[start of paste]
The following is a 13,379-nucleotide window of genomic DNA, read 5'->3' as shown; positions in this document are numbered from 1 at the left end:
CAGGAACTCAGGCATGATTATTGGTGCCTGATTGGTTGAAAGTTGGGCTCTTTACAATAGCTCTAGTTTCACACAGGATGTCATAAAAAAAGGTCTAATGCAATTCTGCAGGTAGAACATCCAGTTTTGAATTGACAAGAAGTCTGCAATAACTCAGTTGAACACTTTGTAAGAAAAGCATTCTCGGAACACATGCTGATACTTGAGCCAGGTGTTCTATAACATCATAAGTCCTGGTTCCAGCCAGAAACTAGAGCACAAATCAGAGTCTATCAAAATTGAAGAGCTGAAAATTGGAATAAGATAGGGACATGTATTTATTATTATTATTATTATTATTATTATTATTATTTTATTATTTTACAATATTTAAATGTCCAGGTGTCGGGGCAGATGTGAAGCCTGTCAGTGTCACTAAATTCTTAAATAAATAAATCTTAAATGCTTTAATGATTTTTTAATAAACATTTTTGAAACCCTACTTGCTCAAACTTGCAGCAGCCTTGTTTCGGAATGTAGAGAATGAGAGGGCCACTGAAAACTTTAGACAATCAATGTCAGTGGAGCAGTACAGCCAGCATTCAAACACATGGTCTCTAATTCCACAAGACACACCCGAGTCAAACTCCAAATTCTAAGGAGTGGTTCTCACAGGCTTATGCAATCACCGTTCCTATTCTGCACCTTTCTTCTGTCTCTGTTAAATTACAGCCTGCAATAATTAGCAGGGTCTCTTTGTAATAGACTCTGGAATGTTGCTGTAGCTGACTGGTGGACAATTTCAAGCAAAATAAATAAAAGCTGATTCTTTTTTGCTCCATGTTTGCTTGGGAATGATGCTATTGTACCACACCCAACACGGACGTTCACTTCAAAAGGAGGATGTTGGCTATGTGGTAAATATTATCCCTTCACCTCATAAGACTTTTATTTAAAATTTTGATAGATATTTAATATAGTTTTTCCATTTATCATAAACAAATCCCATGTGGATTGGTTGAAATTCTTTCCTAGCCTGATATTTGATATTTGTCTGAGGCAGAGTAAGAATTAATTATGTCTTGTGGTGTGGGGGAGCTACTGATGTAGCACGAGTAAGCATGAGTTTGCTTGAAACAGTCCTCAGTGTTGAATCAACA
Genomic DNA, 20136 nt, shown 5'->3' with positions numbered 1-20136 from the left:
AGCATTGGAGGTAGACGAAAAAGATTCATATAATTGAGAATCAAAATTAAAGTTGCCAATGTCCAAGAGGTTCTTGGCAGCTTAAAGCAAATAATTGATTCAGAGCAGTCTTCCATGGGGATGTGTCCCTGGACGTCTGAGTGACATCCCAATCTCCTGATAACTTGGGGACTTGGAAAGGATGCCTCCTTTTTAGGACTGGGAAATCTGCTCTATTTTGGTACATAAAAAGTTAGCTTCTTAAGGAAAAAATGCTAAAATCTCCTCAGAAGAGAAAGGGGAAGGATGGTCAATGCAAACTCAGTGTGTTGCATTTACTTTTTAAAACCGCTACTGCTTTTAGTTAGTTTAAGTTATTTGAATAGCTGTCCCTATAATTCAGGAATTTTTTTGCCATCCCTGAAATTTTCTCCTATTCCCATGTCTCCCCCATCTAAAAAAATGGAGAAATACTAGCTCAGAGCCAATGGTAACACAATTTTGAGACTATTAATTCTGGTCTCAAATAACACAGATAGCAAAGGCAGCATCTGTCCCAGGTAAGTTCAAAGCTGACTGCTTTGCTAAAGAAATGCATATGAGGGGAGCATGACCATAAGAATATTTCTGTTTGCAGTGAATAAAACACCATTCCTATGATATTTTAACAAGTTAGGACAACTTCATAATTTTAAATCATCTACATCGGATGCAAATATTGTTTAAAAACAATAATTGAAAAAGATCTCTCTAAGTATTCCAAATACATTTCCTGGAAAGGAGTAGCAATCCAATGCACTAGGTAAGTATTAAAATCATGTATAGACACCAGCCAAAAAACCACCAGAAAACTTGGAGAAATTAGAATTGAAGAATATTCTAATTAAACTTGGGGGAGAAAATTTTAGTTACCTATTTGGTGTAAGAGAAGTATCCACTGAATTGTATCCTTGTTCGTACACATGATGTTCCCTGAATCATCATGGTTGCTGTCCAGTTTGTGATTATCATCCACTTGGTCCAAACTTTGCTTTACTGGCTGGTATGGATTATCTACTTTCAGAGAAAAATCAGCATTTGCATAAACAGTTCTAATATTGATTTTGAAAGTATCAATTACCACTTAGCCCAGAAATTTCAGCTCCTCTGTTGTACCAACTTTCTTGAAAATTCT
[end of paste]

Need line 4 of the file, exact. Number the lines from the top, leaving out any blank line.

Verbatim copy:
AGCATTGGAGGTAGACGAAAAAGATTCATATAATTGAGAATCAAAATTAAAGTTGCCAATGTCCAAGAGGTTCTTGGCAGCTTAAAGCAAATAATTGATTCAGAGCAGTCTTCCATGGGGATGTGTCCCTGGACGTCTGAGTGACATCCCAATCTCCTGATAACTTGGGGACTTGGAAAGGATGCCTCCTTTTTAGGACTGGGAAATCTGCTCTATTTTGGTACATAAAAAGTTAGCTTCTTAAGGAAAAAATGCTAAAATCTCCTCAGAAGAGAAAGGGGAAGGATGGTCAATGCAAACTCAGTGTGTTGCATTTACTTTTTAAAACCGCTACTGCTTTTAGTTAGTTTAAGTTATTTGAATAGCTGTCCCTATAATTCAGGAATTTTTTTGCCATCCCTGAAATTTTCTCCTATTCCCATGTCTCCCCCATCTAAAAAAATGGAGAAATACTAGCTCAGAGCCAATGGTAACACAATTTTGAGACTATTAATTCTGGTCTCAAATAACACAGATAGCAAAGGCAGCATCTGTCCCAGGTAAGTTCAAAGCTGACTGCTTTGCTAAAGAAATGCATATGAGGGGAGCATGACCATAAGAATATTTCTGTTTGCAGTGAATAAAACACCATTCCTATGATATTTTAACAAGTTAGGACAACTTCATAATTTTAAATCATCTACATCGGATGCAAATATTGTTTAAAAACAATAATTGAAAAAGATCTCTCTAAGTATTCCAAATACATTTCCTGGAAAGGAGTAGCAATCCAATGCACTAGGTAAGTATTAAAATCATGTATAGACACCAGCCAAAAAACCACCAGAAAACTTGGAGAAATTAGAATTGAAGAATATTCTAATTAAACTTGGGGGAGAAAATTTTAGTTACCTATTTGGTGTAAGAGAAGTATCCACTGAATTGTATCCTTGTTCGTACACATGATGTTCCCTGAATCATCATGGTTGCTGTCCAGTTTGTGATTATCATCCACTTGGTCCAAACTTTGCTTTACTGGCTGGTATGGATTATCTACTTTCAGAGAAAAATCAGCATTTGCATAAACAGTTCTAATATTGATTTTGAAAGTATCAATTACCACTTAGCCCAGAAATTTCAGCTCCTCTGTTGTACCAACTTTCTTGAAAATTCT